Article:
Multi-cluster Configuration Management

Projects empower teams to deploy their configurations and services to clusters in a consistent way. Projects allow central IT or a business unit to share their Kubernetes clusters among several teams. Using Projects, Kommander is leveraging Kubernetes Cluster Federation (aka KubeFed) to coordinate the configuration of multiple Kubernetes clusters. When a Project is created, Kommander creates a federated namespace that is propagated to the Kubernetes clusters associated with this Project. Kommander allows a user to manually or dynamically (using labels) select the Kubernetes clusters associated with a Project. Projects support the management of configmaps, secrets, services, quotas, and role-based access control by leveraging federated resources.

Project Namespace

Namespaces isolate configurations across clusters and are created on all clusters matching the project labels. When creating a new project, you can customize the Kubernetes namespace that is also created.

Creating a Project

When you create a Project, you need to specify a Project Name, a Namespace Name (optional) and a way to allow Kommander to determine which Kubernetes clusters will be part of this project.

As mentioned above, a Project Namespace corresponds to a Kubernetes Federated Namespaces. By default, the name of the namespace will be auto-generated based on the project name (first 57 characters) plus 5 unique alphanumeric characters. You can also specify a namespace name, but in this case, you need to make sure it won’t conflict with any existing namespace on the target Kubernetes clusters.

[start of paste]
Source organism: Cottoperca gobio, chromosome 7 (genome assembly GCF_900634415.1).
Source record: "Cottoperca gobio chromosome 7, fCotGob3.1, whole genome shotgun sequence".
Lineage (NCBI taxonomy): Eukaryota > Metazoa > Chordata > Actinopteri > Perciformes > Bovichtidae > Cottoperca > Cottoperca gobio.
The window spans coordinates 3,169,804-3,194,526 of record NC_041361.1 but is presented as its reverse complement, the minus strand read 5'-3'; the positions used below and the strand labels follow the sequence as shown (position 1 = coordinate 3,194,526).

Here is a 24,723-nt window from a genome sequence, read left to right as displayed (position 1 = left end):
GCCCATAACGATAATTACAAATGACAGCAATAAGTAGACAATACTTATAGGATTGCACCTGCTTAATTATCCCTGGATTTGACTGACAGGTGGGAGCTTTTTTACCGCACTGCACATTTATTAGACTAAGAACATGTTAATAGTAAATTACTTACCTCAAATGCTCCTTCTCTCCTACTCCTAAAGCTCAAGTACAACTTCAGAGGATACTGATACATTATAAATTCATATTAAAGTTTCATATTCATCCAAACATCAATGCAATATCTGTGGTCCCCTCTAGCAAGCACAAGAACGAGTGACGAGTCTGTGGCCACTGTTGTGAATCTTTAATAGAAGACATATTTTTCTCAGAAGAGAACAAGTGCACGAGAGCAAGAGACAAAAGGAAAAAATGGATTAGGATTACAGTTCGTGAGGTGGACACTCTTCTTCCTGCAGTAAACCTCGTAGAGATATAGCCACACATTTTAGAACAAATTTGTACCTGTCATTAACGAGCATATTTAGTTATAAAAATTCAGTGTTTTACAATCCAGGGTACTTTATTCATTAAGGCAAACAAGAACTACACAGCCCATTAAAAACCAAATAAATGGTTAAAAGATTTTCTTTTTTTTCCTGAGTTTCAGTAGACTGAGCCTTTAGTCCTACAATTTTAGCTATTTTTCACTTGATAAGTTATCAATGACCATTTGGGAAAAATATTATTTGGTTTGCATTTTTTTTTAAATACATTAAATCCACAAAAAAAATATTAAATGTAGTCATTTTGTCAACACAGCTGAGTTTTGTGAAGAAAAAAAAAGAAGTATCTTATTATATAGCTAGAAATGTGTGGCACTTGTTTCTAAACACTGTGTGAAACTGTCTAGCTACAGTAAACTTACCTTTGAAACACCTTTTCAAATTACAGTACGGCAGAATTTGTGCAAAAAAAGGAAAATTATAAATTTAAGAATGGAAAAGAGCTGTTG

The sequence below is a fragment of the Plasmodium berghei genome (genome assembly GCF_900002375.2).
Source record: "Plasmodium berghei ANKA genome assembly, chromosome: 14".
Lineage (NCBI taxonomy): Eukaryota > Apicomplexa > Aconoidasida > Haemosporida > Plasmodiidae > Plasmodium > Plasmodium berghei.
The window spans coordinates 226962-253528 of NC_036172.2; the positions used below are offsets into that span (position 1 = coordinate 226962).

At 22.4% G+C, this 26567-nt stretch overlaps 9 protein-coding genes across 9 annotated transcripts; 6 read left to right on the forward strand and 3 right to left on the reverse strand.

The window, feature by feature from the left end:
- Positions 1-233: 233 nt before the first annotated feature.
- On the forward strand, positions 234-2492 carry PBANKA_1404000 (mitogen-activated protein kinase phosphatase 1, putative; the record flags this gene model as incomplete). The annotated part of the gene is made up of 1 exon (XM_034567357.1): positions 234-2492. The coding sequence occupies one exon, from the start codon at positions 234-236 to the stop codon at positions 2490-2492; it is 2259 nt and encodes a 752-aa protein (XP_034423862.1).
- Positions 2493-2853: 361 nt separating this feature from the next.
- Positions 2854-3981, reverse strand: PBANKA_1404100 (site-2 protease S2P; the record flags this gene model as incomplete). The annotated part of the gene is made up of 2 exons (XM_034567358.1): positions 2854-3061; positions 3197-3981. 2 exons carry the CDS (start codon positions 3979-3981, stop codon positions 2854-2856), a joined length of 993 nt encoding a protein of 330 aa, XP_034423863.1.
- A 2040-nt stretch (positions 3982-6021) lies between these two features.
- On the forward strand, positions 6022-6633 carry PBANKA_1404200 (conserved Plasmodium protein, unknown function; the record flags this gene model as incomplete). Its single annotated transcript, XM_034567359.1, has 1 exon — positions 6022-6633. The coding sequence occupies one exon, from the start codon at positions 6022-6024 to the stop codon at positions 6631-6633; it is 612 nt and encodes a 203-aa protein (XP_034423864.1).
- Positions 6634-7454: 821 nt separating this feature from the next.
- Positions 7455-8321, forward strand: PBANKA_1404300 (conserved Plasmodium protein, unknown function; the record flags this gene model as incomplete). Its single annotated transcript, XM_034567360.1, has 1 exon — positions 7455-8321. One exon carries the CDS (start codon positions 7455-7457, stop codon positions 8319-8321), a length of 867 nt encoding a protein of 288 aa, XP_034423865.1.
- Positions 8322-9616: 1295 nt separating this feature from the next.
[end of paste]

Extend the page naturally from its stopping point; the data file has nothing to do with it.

To determine which Kubernetes clusters will be part of this project, you can either select manually existing clusters or define labels that Kommander will use to dynamically add clusters. The latter is recommended because it will allow you to deploy additional Kubernetes clusters later and to have them automatically associated with Projects based on their labels.

To create a Project, you can either use the Kommander UI or create a Project object on the Kubernetes cluster where Kommander is running (using kubectl or the Kubernetes API). The latter allows you to configure Kommander resources in a declarative way. It’s available for all kinds of Kommander resources. Here is an example of what it looks like to create a project using the Kommander UI:

Create Project

The following procedures are supported for projects: